Amid surging COVID-19 cases, three elementary schools to shift to virtual learning
Published 7:33 pm Wednesday, January 12, 2022
Kilby Shores, Mack Benn Jr. and Southwestern elementary schools will transition to virtual learning for the week of Jan. 17-21 as more than 1,000 students and “an overwhelming number of staff” are in quarantine due to COVID-19, according to Superintendent John B. Gordon III.
Gordon wrote in a letter to families that the high numbers of students and staff in quarantine “has caused (the school division) to be concerned about the operational effectiveness of our schools. As our quarantine numbers continue to rise, remaining in in-person learning is simply a risk that we could no longer continue to take in certain schools.”
The three schools shifting from in-person to virtual learning are doing so due to outbreaks in the school, the percentage of staff on quarantine and class closures. Gordon said students, families and staff should plan to resume in-person learning Jan. 24.
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“This decision aims to help mitigate the spread of COVID-19 in our buildings,” Gordon said.
He said students in virtual learning would log into their classes daily via Canvas during their regular school schedule, while teachers and staff will work from their buildings.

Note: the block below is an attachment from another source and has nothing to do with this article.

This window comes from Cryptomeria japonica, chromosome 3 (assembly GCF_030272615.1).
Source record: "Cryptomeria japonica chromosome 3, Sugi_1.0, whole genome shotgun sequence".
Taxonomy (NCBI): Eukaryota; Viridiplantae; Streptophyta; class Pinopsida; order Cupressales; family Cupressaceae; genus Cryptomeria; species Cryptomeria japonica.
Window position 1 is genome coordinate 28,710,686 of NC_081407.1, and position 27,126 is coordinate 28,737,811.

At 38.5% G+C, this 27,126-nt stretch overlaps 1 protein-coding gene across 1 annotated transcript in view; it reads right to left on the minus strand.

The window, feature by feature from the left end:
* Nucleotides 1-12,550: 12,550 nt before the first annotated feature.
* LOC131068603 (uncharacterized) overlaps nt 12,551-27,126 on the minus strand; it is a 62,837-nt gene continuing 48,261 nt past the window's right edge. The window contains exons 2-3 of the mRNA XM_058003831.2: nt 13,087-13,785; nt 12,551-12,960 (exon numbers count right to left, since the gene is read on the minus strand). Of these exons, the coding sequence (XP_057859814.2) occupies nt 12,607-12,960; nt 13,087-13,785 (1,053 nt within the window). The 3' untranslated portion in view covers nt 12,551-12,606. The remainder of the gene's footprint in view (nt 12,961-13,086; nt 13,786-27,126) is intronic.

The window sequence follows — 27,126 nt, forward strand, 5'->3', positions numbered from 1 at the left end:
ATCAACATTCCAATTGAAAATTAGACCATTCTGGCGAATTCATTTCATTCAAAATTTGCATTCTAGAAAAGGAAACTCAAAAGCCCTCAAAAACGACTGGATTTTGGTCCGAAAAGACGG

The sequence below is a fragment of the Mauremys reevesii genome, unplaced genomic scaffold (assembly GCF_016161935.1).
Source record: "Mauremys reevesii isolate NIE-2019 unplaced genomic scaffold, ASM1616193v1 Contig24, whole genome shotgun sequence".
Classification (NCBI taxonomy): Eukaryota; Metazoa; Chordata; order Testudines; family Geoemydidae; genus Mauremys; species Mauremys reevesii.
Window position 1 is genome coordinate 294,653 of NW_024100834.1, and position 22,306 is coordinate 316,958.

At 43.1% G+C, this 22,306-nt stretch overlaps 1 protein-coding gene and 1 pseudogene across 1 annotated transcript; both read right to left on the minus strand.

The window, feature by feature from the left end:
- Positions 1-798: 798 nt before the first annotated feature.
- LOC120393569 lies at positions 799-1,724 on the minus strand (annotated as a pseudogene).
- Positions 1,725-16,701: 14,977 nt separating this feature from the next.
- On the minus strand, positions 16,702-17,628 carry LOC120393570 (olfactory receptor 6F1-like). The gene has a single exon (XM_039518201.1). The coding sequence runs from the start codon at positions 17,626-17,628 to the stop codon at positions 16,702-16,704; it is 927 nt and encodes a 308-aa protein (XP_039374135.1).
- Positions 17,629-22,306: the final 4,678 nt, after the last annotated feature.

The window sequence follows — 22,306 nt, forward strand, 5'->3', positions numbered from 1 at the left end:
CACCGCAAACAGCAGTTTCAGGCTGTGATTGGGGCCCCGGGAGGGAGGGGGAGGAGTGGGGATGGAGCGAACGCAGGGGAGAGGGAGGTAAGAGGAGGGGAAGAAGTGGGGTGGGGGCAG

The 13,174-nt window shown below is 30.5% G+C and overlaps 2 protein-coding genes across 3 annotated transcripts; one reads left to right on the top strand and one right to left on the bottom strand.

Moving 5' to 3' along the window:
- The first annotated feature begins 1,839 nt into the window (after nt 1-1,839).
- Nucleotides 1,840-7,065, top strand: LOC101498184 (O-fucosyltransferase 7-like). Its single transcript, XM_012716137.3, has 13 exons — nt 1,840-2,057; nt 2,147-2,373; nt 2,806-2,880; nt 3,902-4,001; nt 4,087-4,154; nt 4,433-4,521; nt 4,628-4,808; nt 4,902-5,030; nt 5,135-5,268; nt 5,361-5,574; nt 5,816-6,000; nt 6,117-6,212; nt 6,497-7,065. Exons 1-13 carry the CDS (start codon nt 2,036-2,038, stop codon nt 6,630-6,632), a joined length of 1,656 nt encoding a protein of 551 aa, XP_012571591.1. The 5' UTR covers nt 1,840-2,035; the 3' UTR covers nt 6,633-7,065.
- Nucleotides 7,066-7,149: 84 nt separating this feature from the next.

Gordon said it is possible that several other schools could also be shifted to virtual learning. He said the division would continue to work closely with the Suffolk Health Department to monitor those schools’ statuses.
“This is a fluid situation, and we will make adjustments as necessary,” Gordon said.
Building rentals and facility use, he said, will also be temporarily postponed.
Gordon also outlined procedures for virtual instruction, school hours, checking out hotspots and meal distribution. Students will receive a five-day meal kit Jan. 14, though parents, he said, may need to make arrangements to help. Meal distribution will also be available from 11 a.m. to 12:30 p.m. Jan. 18 and Jan. 20.